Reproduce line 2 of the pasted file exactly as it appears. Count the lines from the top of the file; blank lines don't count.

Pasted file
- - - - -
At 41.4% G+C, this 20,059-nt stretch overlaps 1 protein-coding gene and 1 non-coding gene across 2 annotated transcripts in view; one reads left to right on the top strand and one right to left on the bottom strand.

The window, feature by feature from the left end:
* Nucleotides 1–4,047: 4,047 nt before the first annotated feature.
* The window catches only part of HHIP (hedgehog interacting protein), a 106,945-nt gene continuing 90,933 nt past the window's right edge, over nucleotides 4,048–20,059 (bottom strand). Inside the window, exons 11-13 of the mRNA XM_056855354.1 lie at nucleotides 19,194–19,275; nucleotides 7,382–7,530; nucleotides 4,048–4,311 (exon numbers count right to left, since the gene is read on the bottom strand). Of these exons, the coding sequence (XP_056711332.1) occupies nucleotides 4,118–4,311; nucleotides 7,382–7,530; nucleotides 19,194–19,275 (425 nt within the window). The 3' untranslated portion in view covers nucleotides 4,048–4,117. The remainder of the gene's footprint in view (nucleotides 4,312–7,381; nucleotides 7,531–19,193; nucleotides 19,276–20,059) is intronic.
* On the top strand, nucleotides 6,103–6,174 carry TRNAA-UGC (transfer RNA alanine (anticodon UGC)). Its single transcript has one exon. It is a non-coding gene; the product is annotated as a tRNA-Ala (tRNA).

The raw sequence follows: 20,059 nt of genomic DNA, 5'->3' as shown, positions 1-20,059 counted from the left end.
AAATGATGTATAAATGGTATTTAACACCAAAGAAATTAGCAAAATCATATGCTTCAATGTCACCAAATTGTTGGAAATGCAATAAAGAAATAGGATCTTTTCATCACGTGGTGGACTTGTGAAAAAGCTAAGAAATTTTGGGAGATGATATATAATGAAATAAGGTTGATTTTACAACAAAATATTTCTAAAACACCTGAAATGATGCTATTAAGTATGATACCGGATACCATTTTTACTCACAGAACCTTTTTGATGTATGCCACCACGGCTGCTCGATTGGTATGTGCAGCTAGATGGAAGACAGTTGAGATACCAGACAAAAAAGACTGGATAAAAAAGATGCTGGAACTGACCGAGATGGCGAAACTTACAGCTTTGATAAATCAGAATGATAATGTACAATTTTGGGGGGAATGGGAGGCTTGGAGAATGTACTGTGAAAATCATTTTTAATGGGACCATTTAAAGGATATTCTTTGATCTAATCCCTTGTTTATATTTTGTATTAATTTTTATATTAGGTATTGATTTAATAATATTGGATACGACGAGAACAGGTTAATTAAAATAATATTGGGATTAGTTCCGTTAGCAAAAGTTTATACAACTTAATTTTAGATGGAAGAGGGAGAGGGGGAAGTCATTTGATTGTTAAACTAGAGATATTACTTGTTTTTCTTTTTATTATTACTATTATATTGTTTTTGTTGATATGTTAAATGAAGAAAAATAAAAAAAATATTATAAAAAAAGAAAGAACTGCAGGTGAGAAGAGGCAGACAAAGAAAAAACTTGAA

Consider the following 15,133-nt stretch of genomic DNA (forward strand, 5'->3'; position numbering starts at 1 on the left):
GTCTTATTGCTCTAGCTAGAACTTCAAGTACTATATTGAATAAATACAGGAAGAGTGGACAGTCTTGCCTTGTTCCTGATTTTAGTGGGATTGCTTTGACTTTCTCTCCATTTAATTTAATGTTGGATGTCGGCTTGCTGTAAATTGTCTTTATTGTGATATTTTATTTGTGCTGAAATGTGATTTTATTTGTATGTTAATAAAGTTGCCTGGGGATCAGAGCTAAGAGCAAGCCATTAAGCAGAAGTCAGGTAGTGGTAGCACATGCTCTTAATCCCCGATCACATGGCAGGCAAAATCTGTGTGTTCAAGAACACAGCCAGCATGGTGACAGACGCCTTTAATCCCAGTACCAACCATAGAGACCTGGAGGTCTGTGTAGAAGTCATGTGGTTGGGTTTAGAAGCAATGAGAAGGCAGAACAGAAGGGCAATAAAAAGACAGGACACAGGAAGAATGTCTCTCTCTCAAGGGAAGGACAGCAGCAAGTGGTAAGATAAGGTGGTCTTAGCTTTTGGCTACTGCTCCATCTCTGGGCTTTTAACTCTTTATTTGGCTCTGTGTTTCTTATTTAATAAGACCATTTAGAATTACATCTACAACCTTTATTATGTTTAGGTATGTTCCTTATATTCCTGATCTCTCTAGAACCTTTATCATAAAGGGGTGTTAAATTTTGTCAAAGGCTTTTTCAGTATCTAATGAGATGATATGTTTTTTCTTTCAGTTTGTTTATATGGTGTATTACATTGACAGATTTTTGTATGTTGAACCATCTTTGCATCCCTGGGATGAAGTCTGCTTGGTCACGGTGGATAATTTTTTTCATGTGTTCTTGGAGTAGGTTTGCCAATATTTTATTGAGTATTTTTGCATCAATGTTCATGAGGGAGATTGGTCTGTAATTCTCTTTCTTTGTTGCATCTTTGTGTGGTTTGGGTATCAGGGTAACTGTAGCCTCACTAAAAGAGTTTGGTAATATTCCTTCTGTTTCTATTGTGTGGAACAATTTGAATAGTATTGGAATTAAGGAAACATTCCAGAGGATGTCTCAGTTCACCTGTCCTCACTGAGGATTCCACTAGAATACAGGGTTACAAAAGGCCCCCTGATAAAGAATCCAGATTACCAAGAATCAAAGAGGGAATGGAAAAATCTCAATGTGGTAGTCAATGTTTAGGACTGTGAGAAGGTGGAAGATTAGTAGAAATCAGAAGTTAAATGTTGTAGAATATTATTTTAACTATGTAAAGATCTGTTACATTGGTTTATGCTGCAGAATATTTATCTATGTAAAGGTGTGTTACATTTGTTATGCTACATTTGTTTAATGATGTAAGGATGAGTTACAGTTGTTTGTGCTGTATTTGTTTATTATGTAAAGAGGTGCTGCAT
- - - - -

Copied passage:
The window, feature by feature from the left end: